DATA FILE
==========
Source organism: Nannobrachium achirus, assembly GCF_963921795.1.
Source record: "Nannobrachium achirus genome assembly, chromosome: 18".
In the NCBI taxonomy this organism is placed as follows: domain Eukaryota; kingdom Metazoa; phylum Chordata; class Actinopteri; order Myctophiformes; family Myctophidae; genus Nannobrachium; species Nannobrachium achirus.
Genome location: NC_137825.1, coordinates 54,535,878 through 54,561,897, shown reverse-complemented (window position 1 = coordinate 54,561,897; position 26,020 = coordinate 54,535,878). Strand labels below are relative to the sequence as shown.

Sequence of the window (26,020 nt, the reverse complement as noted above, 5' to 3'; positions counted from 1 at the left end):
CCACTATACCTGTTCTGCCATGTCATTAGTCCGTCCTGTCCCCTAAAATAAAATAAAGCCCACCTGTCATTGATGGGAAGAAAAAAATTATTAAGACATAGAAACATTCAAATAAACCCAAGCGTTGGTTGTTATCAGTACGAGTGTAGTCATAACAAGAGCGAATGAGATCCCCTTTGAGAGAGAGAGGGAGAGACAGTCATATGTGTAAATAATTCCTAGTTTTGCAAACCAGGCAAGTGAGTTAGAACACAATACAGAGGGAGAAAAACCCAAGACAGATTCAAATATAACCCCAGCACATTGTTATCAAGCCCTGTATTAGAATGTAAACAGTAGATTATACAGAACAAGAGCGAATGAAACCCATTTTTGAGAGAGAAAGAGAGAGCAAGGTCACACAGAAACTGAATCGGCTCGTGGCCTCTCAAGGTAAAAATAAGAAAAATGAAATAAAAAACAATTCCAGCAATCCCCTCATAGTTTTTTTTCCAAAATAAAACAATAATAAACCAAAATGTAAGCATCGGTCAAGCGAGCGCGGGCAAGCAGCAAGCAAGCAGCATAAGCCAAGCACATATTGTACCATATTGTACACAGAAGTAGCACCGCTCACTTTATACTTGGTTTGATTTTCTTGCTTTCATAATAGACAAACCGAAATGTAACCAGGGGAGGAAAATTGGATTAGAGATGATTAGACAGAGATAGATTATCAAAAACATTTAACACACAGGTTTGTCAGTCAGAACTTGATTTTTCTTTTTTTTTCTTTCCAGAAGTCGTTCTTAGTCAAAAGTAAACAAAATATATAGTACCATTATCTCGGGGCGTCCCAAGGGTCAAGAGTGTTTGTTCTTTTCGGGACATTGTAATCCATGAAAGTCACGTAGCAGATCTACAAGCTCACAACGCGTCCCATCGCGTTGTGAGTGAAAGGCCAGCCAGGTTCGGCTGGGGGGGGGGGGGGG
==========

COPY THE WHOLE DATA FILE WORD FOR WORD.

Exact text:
Source organism: Nannobrachium achirus, assembly GCF_963921795.1.
Source record: "Nannobrachium achirus genome assembly, chromosome: 18".
In the NCBI taxonomy this organism is placed as follows: domain Eukaryota; kingdom Metazoa; phylum Chordata; class Actinopteri; order Myctophiformes; family Myctophidae; genus Nannobrachium; species Nannobrachium achirus.
Genome location: NC_137825.1, coordinates 54,535,878 through 54,561,897, shown reverse-complemented (window position 1 = coordinate 54,561,897; position 26,020 = coordinate 54,535,878). Strand labels below are relative to the sequence as shown.

Sequence of the window (26,020 nt, the reverse complement as noted above, 5' to 3'; positions counted from 1 at the left end):
CCACTATACCTGTTCTGCCATGTCATTAGTCCGTCCTGTCCCCTAAAATAAAATAAAGCCCACCTGTCATTGATGGGAAGAAAAAAATTATTAAGACATAGAAACATTCAAATAAACCCAAGCGTTGGTTGTTATCAGTACGAGTGTAGTCATAACAAGAGCGAATGAGATCCCCTTTGAGAGAGAGAGGGAGAGACAGTCATATGTGTAAATAATTCCTAGTTTTGCAAACCAGGCAAGTGAGTTAGAACACAATACAGAGGGAGAAAAACCCAAGACAGATTCAAATATAACCCCAGCACATTGTTATCAAGCCCTGTATTAGAATGTAAACAGTAGATTATACAGAACAAGAGCGAATGAAACCCATTTTTGAGAGAGAAAGAGAGAGCAAGGTCACACAGAAACTGAATCGGCTCGTGGCCTCTCAAGGTAAAAATAAGAAAAATGAAATAAAAAACAATTCCAGCAATCCCCTCATAGTTTTTTTTCCAAAATAAAACAATAATAAACCAAAATGTAAGCATCGGTCAAGCGAGCGCGGGCAAGCAGCAAGCAAGCAGCATAAGCCAAGCACATATTGTACCATATTGTACACAGAAGTAGCACCGCTCACTTTATACTTGGTTTGATTTTCTTGCTTTCATAATAGACAAACCGAAATGTAACCAGGGGAGGAAAATTGGATTAGAGATGATTAGACAGAGATAGATTATCAAAAACATTTAACACACAGGTTTGTCAGTCAGAACTTGATTTTTCTTTTTTTTTCTTTCCAGAAGTCGTTCTTAGTCAAAAGTAAACAAAATATATAGTACCATTATCTCGGGGCGTCCCAAGGGTCAAGAGTGTTTGTTCTTTTCGGGACATTGTAATCCATGAAAGTCACGTAGCAGATCTACAAGCTCACAACGCGTCCCATCGCGTTGTGAGTGAAAGGCCAGCCAGGTTCGGCTGGGGGGGGGGGGGGG